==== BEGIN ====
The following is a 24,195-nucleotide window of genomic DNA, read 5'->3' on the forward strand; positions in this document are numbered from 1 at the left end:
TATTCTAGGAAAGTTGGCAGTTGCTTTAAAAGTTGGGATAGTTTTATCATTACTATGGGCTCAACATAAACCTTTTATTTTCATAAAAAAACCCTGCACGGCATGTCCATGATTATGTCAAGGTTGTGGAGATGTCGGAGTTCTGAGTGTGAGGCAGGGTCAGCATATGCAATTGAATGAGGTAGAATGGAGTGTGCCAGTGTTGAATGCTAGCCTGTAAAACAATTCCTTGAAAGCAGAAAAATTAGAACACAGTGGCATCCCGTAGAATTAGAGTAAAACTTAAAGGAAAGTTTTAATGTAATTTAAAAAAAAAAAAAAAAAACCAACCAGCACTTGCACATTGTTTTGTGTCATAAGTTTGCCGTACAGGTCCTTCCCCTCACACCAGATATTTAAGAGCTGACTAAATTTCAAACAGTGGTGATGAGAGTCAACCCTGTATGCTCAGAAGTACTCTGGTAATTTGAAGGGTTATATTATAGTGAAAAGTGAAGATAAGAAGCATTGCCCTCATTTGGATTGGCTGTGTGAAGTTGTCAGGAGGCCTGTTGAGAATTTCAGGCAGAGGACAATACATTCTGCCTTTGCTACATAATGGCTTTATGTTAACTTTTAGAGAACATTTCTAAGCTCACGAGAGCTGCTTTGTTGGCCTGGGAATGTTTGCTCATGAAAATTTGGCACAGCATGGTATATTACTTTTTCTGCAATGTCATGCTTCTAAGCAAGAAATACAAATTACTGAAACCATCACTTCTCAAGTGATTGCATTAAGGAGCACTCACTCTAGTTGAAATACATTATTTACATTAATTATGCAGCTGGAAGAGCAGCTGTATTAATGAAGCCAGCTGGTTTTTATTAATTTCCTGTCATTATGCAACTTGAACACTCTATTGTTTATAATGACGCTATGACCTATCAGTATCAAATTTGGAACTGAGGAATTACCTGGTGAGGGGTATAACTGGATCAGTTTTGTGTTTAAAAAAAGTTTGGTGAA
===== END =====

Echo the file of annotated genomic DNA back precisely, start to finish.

The following is a 24,195-nucleotide window of genomic DNA, read 5'->3' on the forward strand; positions in this document are numbered from 1 at the left end:
TATTCTAGGAAAGTTGGCAGTTGCTTTAAAAGTTGGGATAGTTTTATCATTACTATGGGCTCAACATAAACCTTTTATTTTCATAAAAAAACCCTGCACGGCATGTCCATGATTATGTCAAGGTTGTGGAGATGTCGGAGTTCTGAGTGTGAGGCAGGGTCAGCATATGCAATTGAATGAGGTAGAATGGAGTGTGCCAGTGTTGAATGCTAGCCTGTAAAACAATTCCTTGAAAGCAGAAAAATTAGAACACAGTGGCATCCCGTAGAATTAGAGTAAAACTTAAAGGAAAGTTTTAATGTAATTTAAAAAAAAAAAAAAAAAACCAACCAGCACTTGCACATTGTTTTGTGTCATAAGTTTGCCGTACAGGTCCTTCCCCTCACACCAGATATTTAAGAGCTGACTAAATTTCAAACAGTGGTGATGAGAGTCAACCCTGTATGCTCAGAAGTACTCTGGTAATTTGAAGGGTTATATTATAGTGAAAAGTGAAGATAAGAAGCATTGCCCTCATTTGGATTGGCTGTGTGAAGTTGTCAGGAGGCCTGTTGAGAATTTCAGGCAGAGGACAATACATTCTGCCTTTGCTACATAATGGCTTTATGTTAACTTTTAGAGAACATTTCTAAGCTCACGAGAGCTGCTTTGTTGGCCTGGGAATGTTTGCTCATGAAAATTTGGCACAGCATGGTATATTACTTTTTCTGCAATGTCATGCTTCTAAGCAAGAAATACAAATTACTGAAACCATCACTTCTCAAGTGATTGCATTAAGGAGCACTCACTCTAGTTGAAATACATTATTTACATTAATTATGCAGCTGGAAGAGCAGCTGTATTAATGAAGCCAGCTGGTTTTTATTAATTTCCTGTCATTATGCAACTTGAACACTCTATTGTTTATAATGACGCTATGACCTATCAGTATCAAATTTGGAACTGAGGAATTACCTGGTGAGGGGTATAACTGGATCAGTTTTGTGTTTAAAAAAAGTTTGGTGAA